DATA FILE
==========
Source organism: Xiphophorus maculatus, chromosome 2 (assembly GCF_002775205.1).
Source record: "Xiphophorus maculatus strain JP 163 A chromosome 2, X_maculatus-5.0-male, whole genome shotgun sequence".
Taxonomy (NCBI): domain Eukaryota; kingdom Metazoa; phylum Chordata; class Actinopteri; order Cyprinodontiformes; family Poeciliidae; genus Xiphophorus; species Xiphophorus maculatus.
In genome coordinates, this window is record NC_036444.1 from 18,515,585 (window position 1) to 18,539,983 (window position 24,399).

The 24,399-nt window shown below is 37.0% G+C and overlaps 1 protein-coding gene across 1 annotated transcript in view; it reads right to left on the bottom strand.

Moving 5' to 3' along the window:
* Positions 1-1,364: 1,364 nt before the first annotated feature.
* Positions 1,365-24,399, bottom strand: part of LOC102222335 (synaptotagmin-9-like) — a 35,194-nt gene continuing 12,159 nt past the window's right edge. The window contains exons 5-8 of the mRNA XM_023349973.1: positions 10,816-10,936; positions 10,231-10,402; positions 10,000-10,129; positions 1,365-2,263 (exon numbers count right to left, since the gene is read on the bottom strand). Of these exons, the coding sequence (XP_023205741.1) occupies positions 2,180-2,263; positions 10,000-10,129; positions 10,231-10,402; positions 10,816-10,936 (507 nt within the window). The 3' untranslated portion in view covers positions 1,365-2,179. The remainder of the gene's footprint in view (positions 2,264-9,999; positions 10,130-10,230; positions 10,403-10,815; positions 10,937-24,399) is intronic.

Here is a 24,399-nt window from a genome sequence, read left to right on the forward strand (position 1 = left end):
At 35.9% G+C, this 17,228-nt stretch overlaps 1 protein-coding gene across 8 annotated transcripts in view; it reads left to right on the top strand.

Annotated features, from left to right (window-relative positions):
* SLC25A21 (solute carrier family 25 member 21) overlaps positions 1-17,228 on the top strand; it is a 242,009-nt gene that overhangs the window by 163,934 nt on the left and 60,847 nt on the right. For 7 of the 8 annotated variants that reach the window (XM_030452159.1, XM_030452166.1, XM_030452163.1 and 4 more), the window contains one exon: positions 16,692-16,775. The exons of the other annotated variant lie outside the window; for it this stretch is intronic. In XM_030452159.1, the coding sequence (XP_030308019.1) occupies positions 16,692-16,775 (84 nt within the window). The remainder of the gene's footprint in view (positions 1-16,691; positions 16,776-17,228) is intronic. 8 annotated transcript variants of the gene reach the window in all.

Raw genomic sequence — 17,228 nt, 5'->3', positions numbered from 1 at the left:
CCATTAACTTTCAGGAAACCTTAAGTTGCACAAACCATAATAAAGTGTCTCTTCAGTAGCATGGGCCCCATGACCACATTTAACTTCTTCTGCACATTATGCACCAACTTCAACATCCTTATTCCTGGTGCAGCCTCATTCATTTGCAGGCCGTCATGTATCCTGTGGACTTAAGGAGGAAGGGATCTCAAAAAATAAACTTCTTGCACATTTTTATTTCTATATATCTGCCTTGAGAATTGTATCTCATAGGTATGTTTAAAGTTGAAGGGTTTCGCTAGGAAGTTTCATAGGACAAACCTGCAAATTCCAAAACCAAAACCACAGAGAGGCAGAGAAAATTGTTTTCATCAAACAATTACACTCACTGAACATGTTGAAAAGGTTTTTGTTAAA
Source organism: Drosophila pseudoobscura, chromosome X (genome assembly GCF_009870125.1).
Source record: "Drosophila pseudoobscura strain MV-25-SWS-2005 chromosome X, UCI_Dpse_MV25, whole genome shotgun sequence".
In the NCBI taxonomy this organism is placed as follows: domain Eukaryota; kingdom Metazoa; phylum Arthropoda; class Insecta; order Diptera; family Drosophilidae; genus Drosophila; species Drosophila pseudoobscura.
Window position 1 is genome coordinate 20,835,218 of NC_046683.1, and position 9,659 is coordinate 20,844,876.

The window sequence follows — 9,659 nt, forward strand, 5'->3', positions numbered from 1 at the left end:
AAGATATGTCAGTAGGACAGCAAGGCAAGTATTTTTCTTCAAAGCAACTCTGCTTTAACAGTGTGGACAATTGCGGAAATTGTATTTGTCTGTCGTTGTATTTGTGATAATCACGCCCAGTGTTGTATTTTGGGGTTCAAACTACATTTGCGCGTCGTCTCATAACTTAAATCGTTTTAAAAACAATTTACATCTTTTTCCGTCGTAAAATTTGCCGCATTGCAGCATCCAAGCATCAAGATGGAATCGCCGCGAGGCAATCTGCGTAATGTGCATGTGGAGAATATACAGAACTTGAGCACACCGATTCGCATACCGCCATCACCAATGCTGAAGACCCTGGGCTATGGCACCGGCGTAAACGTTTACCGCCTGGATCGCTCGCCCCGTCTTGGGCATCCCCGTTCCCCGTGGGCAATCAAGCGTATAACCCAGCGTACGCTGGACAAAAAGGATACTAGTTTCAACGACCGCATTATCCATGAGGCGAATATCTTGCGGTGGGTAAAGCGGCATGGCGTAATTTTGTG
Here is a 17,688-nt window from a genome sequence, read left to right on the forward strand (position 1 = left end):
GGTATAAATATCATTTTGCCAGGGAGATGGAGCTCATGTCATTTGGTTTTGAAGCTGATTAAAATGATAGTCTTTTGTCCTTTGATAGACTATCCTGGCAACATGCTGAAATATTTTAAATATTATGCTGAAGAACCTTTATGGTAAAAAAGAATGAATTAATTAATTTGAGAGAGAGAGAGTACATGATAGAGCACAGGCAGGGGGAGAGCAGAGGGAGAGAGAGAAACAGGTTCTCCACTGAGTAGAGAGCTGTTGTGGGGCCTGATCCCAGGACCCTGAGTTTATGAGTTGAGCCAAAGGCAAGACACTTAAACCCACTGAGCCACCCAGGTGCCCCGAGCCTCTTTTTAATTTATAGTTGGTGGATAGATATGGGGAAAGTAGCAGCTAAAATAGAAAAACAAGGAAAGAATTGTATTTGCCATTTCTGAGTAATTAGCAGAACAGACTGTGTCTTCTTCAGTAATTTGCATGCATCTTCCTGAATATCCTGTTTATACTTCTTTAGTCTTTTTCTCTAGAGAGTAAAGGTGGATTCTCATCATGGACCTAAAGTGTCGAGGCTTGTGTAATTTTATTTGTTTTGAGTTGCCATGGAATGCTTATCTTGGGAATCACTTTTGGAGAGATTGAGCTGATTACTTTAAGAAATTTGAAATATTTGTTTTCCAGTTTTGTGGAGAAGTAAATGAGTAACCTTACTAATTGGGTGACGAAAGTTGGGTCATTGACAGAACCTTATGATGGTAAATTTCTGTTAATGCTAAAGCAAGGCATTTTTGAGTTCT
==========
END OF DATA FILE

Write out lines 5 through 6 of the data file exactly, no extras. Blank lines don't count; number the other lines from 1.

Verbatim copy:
The 24,399-nt window shown below is 37.0% G+C and overlaps 1 protein-coding gene across 1 annotated transcript in view; it reads right to left on the bottom strand.

Moving 5' to 3' along the window: